SHERIDAN — “Yodel-Ay-Ee-Oooo” echoes through the bar as customers do a double take toward the elderly figure seated at the corner.
Perhaps they are wondering if Frackelton’s Restaurant is really a “Sound of Music” sound set — starring Gene Autry as Capt. Von Trapp — where at any second the wait staff will break into song to accompany Leonard Hurst’s rich tenor. The happy hour habitué often treats Frackelton’s customers to Golden Oldies that span from yodeling to Doris Day to “Danny Boy” to hymns, sung in between bites of his legacy burger washed down by a glass of riesling.
One never knows when Hurst will break into song, be it a restaurant, at church, or the Hub on Smith where he sings with the SheridanAires. Hurst counts himself blessed among his peers whom age has not gagged. Hell would be for this senior to lose his voice, having sung in Presbyterian church choirs most of his life.
“Singing keeps me young,” Hurst said. “My voice has stayed younger than me. I don’t know why, probably because I use it all the time. At 88, the challenge I face is hoping that every morning when I wake up, the voice is there.”
Tonight, Hurst’s voice is here smack dab amid clinks of martini glasses and televised images of basketball. The background noise fades when Hurst’s melancholy brogue sings one back to the mists of Erin.
“Oh Danny Boy, the pipes, the pipes are calling, from glen to glen and down the mountainside,” he sings.
People sometimes stare when Hurst sings, surprised by someone’s unexpected singing in public at certain places where it’s just not done. Hurst wishes more senior citizens would not be silent, surrendering their voice to old age.
“I was self-conscious for a while, then I grew old enough to not give a damn,” Hurst said.
For many years, Hurst’s life has revolved around the senior center, where he formerly served as a board member and continues singing. He credits the Hub for helping save his life after the deaths of his mother and wife.
“Music for Leonard is therapy and an outlet,” said Jane Perkins, Fun Director at the Hub. “Everyone in the place enjoys his singing. Anyone who wants to sing should sing in some form of fashion.”
Sitting at the bar, Leonard enjoys chatting with and serenading nearby customers. Often, he will resurrect a favorite Doris Day song from the musical “Calamity Jane.”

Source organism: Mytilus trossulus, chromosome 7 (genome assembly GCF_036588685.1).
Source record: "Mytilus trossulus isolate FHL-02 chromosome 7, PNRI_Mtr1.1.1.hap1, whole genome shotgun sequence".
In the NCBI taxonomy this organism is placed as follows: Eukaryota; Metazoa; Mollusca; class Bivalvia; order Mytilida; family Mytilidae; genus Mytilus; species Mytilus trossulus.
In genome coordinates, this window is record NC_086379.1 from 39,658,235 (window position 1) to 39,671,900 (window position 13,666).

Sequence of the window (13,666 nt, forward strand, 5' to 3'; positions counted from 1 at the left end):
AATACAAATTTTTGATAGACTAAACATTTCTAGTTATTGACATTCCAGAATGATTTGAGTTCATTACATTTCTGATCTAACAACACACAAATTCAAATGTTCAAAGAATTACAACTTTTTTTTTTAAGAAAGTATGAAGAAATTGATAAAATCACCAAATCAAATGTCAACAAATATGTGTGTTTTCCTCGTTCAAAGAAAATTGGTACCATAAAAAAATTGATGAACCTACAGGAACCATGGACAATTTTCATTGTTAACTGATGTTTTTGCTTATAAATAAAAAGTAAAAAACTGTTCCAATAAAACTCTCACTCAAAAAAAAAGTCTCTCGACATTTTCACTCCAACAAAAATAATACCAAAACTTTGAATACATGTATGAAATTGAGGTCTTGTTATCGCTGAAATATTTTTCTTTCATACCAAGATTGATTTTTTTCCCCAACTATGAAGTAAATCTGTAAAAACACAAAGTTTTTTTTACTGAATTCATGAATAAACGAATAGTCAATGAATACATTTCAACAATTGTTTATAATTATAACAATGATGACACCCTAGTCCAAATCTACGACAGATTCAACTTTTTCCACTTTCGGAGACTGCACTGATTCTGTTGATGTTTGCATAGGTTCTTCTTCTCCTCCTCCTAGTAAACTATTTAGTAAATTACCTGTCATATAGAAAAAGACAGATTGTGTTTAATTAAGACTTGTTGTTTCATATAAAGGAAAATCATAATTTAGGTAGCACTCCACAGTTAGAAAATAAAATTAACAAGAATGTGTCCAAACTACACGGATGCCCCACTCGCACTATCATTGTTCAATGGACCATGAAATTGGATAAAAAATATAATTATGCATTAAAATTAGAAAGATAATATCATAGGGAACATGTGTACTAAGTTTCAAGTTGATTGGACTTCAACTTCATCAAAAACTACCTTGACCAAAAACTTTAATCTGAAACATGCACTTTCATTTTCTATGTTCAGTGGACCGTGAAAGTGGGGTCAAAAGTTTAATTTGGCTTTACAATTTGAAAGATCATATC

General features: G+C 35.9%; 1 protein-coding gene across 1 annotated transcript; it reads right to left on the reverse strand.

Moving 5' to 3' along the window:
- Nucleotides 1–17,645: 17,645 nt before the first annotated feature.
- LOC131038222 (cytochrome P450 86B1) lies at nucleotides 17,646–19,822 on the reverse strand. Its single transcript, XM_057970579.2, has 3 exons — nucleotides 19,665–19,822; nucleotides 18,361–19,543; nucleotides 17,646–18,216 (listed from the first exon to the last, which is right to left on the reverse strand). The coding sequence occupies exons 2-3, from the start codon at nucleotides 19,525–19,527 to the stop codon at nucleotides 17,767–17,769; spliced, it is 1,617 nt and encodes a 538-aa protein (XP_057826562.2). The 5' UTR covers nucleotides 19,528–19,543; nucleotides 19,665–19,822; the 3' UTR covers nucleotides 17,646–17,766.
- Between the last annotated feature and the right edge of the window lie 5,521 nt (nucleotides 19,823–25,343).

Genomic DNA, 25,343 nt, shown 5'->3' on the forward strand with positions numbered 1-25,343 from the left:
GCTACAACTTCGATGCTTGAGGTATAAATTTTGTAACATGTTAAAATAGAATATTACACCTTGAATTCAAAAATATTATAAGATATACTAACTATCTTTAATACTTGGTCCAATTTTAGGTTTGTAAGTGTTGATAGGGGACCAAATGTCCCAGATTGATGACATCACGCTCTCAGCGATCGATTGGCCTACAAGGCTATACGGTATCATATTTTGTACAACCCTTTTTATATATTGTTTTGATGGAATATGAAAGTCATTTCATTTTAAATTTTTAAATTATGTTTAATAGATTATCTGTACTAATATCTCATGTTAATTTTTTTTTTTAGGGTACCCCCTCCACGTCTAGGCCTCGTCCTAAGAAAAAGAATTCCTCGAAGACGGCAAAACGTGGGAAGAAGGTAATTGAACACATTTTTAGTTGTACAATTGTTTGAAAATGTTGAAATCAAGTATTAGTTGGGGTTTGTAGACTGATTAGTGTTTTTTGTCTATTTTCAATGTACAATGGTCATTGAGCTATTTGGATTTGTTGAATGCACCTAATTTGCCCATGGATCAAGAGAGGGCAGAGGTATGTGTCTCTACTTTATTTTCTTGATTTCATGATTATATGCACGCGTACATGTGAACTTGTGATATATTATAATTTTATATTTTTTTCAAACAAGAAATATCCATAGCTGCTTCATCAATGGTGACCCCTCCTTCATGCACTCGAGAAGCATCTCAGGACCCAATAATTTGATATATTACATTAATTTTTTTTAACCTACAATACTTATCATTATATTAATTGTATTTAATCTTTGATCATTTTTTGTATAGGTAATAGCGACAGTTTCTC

“Once I had a secret love, that lived within the heart of me,” he sings.
“I think I was singing when I was born,” Hurst said about his birthday on Dec. 8, 1930.
He spent his childhood in Rawlins loving music, which he learned through memory and ear. He really never learned to read music.
“My mother liked to sing but she couldn’t carry a tune in a bushel basket,” Hurst said. “She would start a song and I would finish it.”
When he was a boy, he first joined the junior and then later senior choir singing soprano at the Rawlins’ Presbyterian Church. Since then, he has sung in Presbyterian church choirs for 80 years as bass, baritone and tenor. Of those years, he has spent more than 60 of those singing in Sheridan’s First Presbyterian Church choir. As a long-time member, he loves choral singing but misses the choir robes retired a few years ago due to some complaints about them being hot and worn.
“Leonard is always ready to burst out in song ,” said Louise Semino, First Presbyterian Church choir director. “Leonard is always there. He is such a generous and genuine person. He is just always involved.”
In Rawlins, Hurst met his wife, Catherine Ann, whom he married in 1952.
A Korean War veteran, Hurst served as a radar man on the USS MacKenzie, a Navy destroyer, from 1951-1954. Historians often refer to the conflict as the “forgotten war.”
“We thought it was the coldest place on the planet,” Hurst said.
After the war, Hurst came to Sheridan in the late 1950s, working as a meat cutter and other positions at the Sheridan and Buffalo Safeways. He then joined the local fire department in 1961, working through the ranks from firefighter to fire marshal until he retired in 1991. The couple raised a family of four children and were married for more than a half century when Hurst’s wife and mother died within 40 days of each other in 2006.
“I sang at both of their funerals,” he said, eyes tearing. “That was kind of tough. I don’t know how I kept my voice.”
“Be Thou my vision, oh Lord of my heart. Naught be all else to me, save that Thou art,” he sang.
Happy hour is almost over at Frackelton’s. It’s time for Hurst to bid adieu to another evening of memories and song.
“Singing has kept me alive,” Hurst said. “I don’t regret a minute of it.”
His one regret was not singing opera. And for one last moment, Hurst’s tremolo tenor triumphs over age as he launches into Bizet’s “Toreador Song.”
“Toréador, en garde! Toréador! Toréador!”